Close this search box.
Female manager effectively navigating a difficult conversation with her female employee

Navigating Difficult Conversations: Communication Skills for Women in Leadership Roles

As a woman in a leadership position, you’ll inevitably encounter difficult conversations that you must guide. Whether it’s providing feedback to a colleague or making the tough decision to let someone go, strong communication skills are crucial for being an assertive and empathetic leader.

Navigating these challenging conversations can be particularly daunting for women in leadership roles due to unfair expectations and prevailing stereotypes. If you’re doubting yourself, consider a 2019 report by the Harvard Business Review that found that women outperformed men in 17 out of 19 leadership capabilities, including communication skills. With the right skills, you won’t need to dread the prospect of engaging in difficult conversations.

In this article, we’ll explore essential communication skills that can empower you to navigate tough conversations with confidence and finesse.

Be prepared

Before entering a challenging conversation, take the time to prepare. Identify the main issues you want to address and consider possible solutions. By being well-prepared, you’ll feel more confident in expressing your perspective and resolving the issue at hand.

Focus on the issue, not the person

When discussing a sensitive topic, it’s crucial to focus on the issue itself rather than attacking the person involved. This helps to prevent defensiveness and promotes a more productive conversation. Be objective and avoid making personal accusations or judgments.

For example, imagine you’re discussing a missed deadline with a team member. Instead of saying, “You’re always procrastinating and causing us to miss deadlines,” focus on the issue by saying, “The missed deadline has impacted our project timeline. Let’s discuss what happened and how we can improve our process moving forward.”

In this example, the focus remains on the missed deadline, rather than criticizing the team member personally. By addressing the issue without making personal accusations or judgments, you create a more productive environment for discussing the problem and finding solutions together.

Use “I” statements

Using “I” statements allows you to express your feelings and thoughts without placing blame on the other person. This technique can help you communicate your perspective more effectively and foster a sense of mutual understanding. For example, say “I feel concerned about the project deadline” instead of “You’re not doing enough to meet the deadline.”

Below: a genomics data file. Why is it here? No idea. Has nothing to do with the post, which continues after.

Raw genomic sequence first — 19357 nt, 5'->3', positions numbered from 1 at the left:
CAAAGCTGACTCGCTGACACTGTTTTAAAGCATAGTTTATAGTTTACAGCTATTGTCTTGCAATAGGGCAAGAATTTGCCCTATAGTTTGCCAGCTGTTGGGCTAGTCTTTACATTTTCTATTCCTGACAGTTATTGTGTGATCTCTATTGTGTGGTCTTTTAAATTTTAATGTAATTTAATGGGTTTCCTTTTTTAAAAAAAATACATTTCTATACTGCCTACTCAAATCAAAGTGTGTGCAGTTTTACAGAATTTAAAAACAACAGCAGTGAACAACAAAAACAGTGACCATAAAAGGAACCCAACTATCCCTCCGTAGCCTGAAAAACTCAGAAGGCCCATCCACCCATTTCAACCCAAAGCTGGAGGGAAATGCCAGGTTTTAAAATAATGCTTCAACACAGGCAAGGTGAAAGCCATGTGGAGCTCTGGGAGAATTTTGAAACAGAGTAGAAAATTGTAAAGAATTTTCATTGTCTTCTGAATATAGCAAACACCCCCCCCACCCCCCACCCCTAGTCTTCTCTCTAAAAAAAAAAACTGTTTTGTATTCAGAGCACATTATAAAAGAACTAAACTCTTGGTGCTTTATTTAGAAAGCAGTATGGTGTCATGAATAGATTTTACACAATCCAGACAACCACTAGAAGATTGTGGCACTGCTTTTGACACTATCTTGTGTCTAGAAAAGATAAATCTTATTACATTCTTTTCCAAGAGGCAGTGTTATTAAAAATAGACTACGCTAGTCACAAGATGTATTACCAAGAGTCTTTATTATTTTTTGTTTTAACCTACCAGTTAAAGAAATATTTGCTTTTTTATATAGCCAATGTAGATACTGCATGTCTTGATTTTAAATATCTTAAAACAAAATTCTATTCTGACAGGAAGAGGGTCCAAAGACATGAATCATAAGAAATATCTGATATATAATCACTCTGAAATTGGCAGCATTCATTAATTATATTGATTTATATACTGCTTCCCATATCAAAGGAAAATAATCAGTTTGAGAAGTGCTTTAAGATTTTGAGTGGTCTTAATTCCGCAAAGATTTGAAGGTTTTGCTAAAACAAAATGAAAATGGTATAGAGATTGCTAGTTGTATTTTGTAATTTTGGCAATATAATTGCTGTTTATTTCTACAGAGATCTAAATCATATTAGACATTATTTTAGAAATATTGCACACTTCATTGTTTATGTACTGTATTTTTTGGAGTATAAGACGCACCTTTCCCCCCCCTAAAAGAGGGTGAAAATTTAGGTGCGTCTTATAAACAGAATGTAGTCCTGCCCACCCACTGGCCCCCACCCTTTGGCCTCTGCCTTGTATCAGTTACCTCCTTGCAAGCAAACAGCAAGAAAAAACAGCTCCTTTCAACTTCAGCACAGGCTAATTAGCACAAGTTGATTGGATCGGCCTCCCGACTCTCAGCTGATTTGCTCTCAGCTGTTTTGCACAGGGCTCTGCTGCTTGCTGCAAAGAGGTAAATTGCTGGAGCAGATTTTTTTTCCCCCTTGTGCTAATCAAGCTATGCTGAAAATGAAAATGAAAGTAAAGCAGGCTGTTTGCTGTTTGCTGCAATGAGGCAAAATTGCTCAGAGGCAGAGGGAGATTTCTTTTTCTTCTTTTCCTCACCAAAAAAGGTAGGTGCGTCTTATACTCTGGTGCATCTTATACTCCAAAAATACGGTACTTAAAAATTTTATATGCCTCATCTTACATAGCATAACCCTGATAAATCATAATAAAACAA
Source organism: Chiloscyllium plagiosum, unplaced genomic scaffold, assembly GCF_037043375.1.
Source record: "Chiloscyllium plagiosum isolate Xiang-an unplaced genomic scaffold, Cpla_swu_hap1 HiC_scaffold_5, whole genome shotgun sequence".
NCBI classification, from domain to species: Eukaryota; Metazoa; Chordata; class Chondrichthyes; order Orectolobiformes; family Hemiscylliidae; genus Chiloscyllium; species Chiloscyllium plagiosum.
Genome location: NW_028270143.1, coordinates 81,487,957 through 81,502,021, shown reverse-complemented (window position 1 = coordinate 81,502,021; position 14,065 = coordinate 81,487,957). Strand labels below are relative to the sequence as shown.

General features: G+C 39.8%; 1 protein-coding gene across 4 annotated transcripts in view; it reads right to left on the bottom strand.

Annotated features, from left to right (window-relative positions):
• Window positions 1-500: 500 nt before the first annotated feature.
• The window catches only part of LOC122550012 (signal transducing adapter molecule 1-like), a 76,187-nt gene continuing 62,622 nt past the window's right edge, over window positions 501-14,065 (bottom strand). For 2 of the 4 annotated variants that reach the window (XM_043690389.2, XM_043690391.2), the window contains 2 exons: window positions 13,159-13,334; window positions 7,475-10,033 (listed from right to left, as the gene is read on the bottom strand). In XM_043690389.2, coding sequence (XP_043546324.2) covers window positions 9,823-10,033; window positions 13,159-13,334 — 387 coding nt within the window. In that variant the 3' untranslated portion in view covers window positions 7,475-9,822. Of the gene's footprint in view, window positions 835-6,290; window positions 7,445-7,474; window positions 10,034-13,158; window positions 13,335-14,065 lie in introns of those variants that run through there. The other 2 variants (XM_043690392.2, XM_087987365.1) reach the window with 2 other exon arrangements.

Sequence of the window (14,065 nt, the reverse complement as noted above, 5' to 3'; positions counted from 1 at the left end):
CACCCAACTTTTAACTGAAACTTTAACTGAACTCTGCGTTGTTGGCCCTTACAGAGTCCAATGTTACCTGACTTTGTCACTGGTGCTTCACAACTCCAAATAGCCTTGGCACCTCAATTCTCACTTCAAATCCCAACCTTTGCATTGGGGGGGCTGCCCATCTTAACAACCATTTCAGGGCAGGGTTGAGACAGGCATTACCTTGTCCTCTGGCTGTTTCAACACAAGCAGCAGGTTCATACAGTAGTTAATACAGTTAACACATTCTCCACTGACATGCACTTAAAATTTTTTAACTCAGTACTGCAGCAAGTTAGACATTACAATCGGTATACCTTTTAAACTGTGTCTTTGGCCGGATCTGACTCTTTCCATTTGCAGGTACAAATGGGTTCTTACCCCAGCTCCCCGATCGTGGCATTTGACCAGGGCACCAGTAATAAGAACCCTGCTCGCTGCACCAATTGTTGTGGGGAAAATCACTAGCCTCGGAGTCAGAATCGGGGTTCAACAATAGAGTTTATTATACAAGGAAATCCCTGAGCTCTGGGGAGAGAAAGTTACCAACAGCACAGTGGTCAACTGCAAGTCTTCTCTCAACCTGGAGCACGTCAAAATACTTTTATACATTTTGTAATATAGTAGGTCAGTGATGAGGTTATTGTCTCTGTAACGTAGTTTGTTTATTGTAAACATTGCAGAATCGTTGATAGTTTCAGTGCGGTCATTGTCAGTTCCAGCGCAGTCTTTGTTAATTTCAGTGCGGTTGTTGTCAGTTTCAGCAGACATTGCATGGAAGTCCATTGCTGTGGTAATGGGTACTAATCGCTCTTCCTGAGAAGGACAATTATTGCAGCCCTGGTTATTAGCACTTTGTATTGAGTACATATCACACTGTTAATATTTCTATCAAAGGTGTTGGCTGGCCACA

Be assertive

Assertiveness is an essential skill for effective communication. However, women are often caught between conflicting expectations. They must be assertive to be seen as competent leaders, but risk being labeled as aggressive if they’re too assertive.

The double-bind theory highlights the unique challenge women face in being assertive without being perceived negatively. To navigate this challenge, focus on using clear and concise language. When appropriate, demonstrate empathy and understanding toward the other person’s perspective as well.

Additionally, practice active listening and validate the other person’s feelings. These strategies can help you come across as assertive without crossing the line into “aggressiveness.”

Listen actively

Active listening is a critical skill for navigating difficult conversations. Ask open-ended questions and repeat the other person’s statements to ensure understanding. Verbal affirmations show that you’re listening and create an atmosphere of trust and collaboration.

Stay calm and composed

Maintaining your composure during a challenging conversation is essential for effective communication. Take deep breaths, speak slowly and calmly, and maintain a neutral tone of voice. By staying composed, you’ll be better equipped to express your thoughts clearly and navigate the conversation more effectively.

Don’t be afraid to take a pause, either. Whether a few seconds or a few minute break, this can allow both you and the person you’re speaking with to collect your thoughts and approach the conversation with a refreshed perspective. Pausing also gives you the chance to consider your response carefully, ensuring that your message is conveyed accurately and respectfully. 

Seek common ground

When resolving conflicts, try to find common ground between your perspective and the other person’s. For example, imagine you and a coworker have different ideas about how to approach a new marketing campaign. You prefer a traditional approach, while your coworker wants to try something more innovative. The common ground here could be the shared goal of increasing the company’s brand awareness and boosting sales. By identifying shared goals like this, you can foster a sense of collaboration. This allows you to work together to find a solution that combines the best aspects of both approaches.

By developing these communication skills, you’ll be better equipped to navigate difficult conversations with confidence. Remember that effective communication is an ongoing process, and practice makes perfect. Keep honing your skills, and you’ll become a more effective and empathetic leader.


The newsletter for ambitious women in marketing.

Marketing news to elevate your career – plus an inspiring interview – delivered to your inbox weekly, for free.